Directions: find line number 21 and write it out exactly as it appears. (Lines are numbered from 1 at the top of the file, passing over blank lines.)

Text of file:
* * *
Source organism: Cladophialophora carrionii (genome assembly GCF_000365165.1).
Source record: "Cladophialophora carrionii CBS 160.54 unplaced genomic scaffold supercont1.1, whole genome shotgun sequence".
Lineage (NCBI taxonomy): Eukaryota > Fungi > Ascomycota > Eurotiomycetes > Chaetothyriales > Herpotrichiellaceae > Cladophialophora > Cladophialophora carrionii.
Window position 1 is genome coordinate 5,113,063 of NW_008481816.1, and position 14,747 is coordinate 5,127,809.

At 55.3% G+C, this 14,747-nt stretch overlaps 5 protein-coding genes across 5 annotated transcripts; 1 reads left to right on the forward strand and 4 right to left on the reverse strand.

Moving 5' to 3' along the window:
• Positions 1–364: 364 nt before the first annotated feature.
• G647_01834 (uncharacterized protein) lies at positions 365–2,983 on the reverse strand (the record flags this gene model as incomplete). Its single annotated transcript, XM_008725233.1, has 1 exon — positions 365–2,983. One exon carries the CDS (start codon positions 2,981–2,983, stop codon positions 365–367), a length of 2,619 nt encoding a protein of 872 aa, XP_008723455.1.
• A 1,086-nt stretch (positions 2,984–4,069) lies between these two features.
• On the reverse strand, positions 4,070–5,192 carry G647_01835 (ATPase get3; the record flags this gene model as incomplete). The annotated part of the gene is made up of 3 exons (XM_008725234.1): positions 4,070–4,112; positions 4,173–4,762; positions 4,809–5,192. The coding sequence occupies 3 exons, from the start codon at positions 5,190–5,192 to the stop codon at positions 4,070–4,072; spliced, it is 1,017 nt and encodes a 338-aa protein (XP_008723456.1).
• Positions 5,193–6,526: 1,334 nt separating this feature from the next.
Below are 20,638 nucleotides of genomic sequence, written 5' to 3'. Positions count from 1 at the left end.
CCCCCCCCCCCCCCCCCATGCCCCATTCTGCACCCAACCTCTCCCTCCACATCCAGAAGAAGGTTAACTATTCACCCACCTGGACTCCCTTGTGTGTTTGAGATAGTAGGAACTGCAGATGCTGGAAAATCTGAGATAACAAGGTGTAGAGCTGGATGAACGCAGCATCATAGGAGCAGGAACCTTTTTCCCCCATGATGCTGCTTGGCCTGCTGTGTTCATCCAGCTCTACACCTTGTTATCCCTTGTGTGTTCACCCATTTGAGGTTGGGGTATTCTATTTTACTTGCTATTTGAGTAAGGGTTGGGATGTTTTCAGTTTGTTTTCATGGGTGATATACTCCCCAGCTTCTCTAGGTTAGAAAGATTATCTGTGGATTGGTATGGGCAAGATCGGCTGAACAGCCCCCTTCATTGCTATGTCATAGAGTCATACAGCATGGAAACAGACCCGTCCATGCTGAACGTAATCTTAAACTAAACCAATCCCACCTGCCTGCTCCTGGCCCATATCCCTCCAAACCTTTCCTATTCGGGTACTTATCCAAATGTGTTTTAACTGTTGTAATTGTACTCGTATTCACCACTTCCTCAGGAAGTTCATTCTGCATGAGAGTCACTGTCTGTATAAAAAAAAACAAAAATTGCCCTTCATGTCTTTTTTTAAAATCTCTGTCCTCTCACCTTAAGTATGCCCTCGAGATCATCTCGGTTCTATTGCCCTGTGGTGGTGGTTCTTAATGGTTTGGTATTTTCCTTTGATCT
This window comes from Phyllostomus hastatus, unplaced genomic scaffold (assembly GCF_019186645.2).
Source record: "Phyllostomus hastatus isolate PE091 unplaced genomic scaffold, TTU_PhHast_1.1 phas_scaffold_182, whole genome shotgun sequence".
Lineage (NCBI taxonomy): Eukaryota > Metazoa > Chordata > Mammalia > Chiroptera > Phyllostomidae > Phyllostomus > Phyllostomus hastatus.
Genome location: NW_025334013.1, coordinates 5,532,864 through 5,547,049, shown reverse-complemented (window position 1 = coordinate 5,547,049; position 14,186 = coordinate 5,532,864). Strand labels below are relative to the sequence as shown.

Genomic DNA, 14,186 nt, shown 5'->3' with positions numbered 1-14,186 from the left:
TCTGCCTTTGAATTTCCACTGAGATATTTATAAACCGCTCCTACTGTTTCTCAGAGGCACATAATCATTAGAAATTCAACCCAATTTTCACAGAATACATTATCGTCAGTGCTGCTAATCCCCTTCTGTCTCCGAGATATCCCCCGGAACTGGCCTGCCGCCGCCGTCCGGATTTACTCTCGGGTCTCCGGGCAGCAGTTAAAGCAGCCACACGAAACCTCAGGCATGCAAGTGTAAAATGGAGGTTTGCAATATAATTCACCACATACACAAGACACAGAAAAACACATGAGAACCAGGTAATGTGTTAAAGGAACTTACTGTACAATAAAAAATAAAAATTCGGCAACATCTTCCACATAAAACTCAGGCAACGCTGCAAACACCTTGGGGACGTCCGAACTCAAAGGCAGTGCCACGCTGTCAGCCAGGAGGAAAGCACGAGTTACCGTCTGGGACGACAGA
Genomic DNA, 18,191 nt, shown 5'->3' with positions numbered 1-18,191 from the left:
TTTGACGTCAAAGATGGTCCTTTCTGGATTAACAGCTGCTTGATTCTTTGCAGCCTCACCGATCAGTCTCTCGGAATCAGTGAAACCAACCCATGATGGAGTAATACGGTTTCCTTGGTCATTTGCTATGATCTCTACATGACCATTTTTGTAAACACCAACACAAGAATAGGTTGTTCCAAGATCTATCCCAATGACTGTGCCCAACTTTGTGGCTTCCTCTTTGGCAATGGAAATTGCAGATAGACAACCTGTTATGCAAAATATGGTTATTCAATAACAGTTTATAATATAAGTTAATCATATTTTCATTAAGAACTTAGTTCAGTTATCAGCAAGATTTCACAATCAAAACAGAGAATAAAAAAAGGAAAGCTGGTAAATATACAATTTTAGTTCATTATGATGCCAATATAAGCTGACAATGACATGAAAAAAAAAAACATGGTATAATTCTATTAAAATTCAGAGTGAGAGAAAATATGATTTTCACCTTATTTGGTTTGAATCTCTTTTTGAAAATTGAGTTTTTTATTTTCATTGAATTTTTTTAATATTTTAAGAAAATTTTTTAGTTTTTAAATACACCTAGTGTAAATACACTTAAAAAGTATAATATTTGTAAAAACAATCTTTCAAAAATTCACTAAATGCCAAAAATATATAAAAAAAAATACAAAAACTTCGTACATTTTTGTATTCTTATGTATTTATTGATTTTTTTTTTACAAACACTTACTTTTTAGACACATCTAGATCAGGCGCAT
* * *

TTTGACGTCAAAGATGGTCCTTTCTGGATTAACAGCTGCTTGATTCTTTGCAGCCTCACCGATCAGTCTCTCGGAATCAGTGAAACCAACCCATGATGGAGTAATACGGTTTCCTTGGTCATTTGCTATGATCTCTACATGACCATTTTTGTAAACACCAACACAAGAATAGGTTGTTCCAAGATCTATCCCAATGACTGTGCCCAACTTTGTGGCTTCCTCTTTGGCAATGGAAATTGCAGATAGACAACCTGTTATGCAAAATATGGTTATTCAATAACAGTTTATAATATAAGTTAATCATATTTTCATTAAGAACTTAGTTCAGTTATCAGCAAGATTTCACAATCAAAACAGAGAATAAAAAAAGGAAAGCTGGTAAATATACAATTTTAGTTCATTATGATGCCAATATAAGCTGACAATGACATGAAAAAAAAAAACATGGTATAATTCTATTAAAATTCAGAGTGAGAGAAAATATGATTTTCACCTTATTTGGTTTGAATCTCTTTTTGAAAATTGAGTTTTTTATTTTCATTGAATTTTTTTAATATTTTAAGAAAATTTTTTAGTTTTTAAATACACCTAGTGTAAATACACTTAAAAAGTATAATATTTGTAAAAACAATCTTTCAAAAATTCACTAAATGCCAAAAATATATAAAAAAAAATACAAAAACTTCGTACATTTTTGTATTCTTATGTATTTATTGATTTTTTTTTTACAAACACTTACTTTTTAGACACATCTAGATCAGGCGCAT